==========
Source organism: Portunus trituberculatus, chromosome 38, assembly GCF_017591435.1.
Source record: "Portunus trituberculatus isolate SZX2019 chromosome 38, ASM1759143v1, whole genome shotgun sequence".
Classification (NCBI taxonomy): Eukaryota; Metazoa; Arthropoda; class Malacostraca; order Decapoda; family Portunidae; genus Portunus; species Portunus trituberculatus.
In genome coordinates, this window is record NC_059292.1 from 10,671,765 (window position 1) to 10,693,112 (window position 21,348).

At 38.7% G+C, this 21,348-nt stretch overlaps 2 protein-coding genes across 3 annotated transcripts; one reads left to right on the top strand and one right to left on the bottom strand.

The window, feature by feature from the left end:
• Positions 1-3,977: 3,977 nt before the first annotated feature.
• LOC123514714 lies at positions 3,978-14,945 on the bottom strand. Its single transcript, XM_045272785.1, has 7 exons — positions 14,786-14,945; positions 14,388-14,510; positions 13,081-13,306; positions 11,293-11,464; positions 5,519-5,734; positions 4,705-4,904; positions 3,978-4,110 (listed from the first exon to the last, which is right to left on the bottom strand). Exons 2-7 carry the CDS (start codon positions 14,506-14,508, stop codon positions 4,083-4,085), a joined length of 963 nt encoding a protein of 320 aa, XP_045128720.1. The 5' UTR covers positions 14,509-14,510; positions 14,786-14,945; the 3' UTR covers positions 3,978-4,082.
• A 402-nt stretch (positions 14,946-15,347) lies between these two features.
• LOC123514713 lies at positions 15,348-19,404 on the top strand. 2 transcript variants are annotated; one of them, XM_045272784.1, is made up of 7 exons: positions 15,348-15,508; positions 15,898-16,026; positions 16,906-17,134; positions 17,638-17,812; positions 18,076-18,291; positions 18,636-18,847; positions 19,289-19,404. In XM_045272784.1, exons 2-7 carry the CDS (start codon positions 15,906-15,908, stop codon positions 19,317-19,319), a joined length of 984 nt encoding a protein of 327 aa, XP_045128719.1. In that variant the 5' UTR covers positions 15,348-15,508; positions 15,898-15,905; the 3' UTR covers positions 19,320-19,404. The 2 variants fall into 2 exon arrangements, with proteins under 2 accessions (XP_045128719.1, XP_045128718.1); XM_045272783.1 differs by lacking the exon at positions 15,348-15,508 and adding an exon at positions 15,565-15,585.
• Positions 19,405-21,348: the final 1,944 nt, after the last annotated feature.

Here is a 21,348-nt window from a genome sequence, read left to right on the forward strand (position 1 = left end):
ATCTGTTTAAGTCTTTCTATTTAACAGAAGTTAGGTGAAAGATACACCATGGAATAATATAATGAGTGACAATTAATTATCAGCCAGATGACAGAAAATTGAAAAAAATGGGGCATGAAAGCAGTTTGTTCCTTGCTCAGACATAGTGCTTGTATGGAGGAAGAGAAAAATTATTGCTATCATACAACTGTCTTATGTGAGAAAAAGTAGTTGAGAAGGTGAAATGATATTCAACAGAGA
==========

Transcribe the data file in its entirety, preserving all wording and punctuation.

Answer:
Source organism: Portunus trituberculatus, chromosome 38, assembly GCF_017591435.1.
Source record: "Portunus trituberculatus isolate SZX2019 chromosome 38, ASM1759143v1, whole genome shotgun sequence".
Classification (NCBI taxonomy): Eukaryota; Metazoa; Arthropoda; class Malacostraca; order Decapoda; family Portunidae; genus Portunus; species Portunus trituberculatus.
In genome coordinates, this window is record NC_059292.1 from 10,671,765 (window position 1) to 10,693,112 (window position 21,348).

At 38.7% G+C, this 21,348-nt stretch overlaps 2 protein-coding genes across 3 annotated transcripts; one reads left to right on the top strand and one right to left on the bottom strand.

The window, feature by feature from the left end:
• Positions 1-3,977: 3,977 nt before the first annotated feature.
• LOC123514714 lies at positions 3,978-14,945 on the bottom strand. Its single transcript, XM_045272785.1, has 7 exons — positions 14,786-14,945; positions 14,388-14,510; positions 13,081-13,306; positions 11,293-11,464; positions 5,519-5,734; positions 4,705-4,904; positions 3,978-4,110 (listed from the first exon to the last, which is right to left on the bottom strand). Exons 2-7 carry the CDS (start codon positions 14,506-14,508, stop codon positions 4,083-4,085), a joined length of 963 nt encoding a protein of 320 aa, XP_045128720.1. The 5' UTR covers positions 14,509-14,510; positions 14,786-14,945; the 3' UTR covers positions 3,978-4,082.
• A 402-nt stretch (positions 14,946-15,347) lies between these two features.
• LOC123514713 lies at positions 15,348-19,404 on the top strand. 2 transcript variants are annotated; one of them, XM_045272784.1, is made up of 7 exons: positions 15,348-15,508; positions 15,898-16,026; positions 16,906-17,134; positions 17,638-17,812; positions 18,076-18,291; positions 18,636-18,847; positions 19,289-19,404. In XM_045272784.1, exons 2-7 carry the CDS (start codon positions 15,906-15,908, stop codon positions 19,317-19,319), a joined length of 984 nt encoding a protein of 327 aa, XP_045128719.1. In that variant the 5' UTR covers positions 15,348-15,508; positions 15,898-15,905; the 3' UTR covers positions 19,320-19,404. The 2 variants fall into 2 exon arrangements, with proteins under 2 accessions (XP_045128719.1, XP_045128718.1); XM_045272783.1 differs by lacking the exon at positions 15,348-15,508 and adding an exon at positions 15,565-15,585.
• Positions 19,405-21,348: the final 1,944 nt, after the last annotated feature.

Here is a 21,348-nt window from a genome sequence, read left to right on the forward strand (position 1 = left end):
ATCTGTTTAAGTCTTTCTATTTAACAGAAGTTAGGTGAAAGATACACCATGGAATAATATAATGAGTGACAATTAATTATCAGCCAGATGACAGAAAATTGAAAAAAATGGGGCATGAAAGCAGTTTGTTCCTTGCTCAGACATAGTGCTTGTATGGAGGAAGAGAAAAATTATTGCTATCATACAACTGTCTTATGTGAGAAAAAGTAGTTGAGAAGGTGAAATGATATTCAACAGAGA